A number of conservative politicians and legal scholars have been advancing, for more than a year, theories that decisions made by companies to adhere to certain sustainability standards or ESG principles promulgated by third-party groups would violate antitrust law.  In particular, a letter issued by certain Republican Senators in fall 2022 brought attention to this issue, which was later echoed by House Republicans, who further exercised their authority to demand documents from major American financial institutions.  The emphasis on antitrust law as a potential counter to the broader ESG movement has featured prominently in the federal government.

Now, as highlighted in the below article, it seems that there is a significant impetus for action by state government as well.  Specifically, “[s]tate attorneys general [] appear to be preparing for action, hiring two outside law firms to lead the investigation and potential litigation that . . . could come in the next year.”  The shift in emphasis to state government may reflect the fact that Republican anti-ESG initiatives at the federal level have been stymied by the Biden Administration.  Alternatively, it may be the considered judgment of activists that antitrust action by state attorneys-general may simply be more effective; there have been a number of state-level antitrust investigations and litigations launched in the past few years.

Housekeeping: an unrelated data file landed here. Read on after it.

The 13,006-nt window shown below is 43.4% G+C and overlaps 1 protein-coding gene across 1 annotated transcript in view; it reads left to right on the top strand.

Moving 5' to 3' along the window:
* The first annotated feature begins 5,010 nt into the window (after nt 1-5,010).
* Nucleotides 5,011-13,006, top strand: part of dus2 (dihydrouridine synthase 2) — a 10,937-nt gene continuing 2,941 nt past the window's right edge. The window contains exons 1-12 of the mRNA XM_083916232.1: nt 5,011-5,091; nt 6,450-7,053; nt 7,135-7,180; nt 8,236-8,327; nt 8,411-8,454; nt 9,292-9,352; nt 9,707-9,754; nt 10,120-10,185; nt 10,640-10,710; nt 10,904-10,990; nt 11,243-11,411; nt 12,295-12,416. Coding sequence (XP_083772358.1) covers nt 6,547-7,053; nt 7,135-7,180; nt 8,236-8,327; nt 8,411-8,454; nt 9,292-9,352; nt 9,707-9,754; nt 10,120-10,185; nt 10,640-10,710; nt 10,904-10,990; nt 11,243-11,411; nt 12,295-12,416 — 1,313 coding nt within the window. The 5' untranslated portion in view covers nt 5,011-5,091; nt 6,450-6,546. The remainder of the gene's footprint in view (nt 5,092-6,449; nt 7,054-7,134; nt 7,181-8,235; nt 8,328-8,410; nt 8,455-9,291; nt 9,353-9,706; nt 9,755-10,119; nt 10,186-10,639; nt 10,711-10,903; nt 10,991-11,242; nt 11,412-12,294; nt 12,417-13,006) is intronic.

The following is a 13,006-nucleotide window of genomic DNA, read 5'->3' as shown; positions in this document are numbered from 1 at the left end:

Regardless, it is quite clear that the intersection of ESG principles and antitrust law remains a major focus for the anti-ESG movement, and will likely feature in legal activity designed to counter ESG initiatives.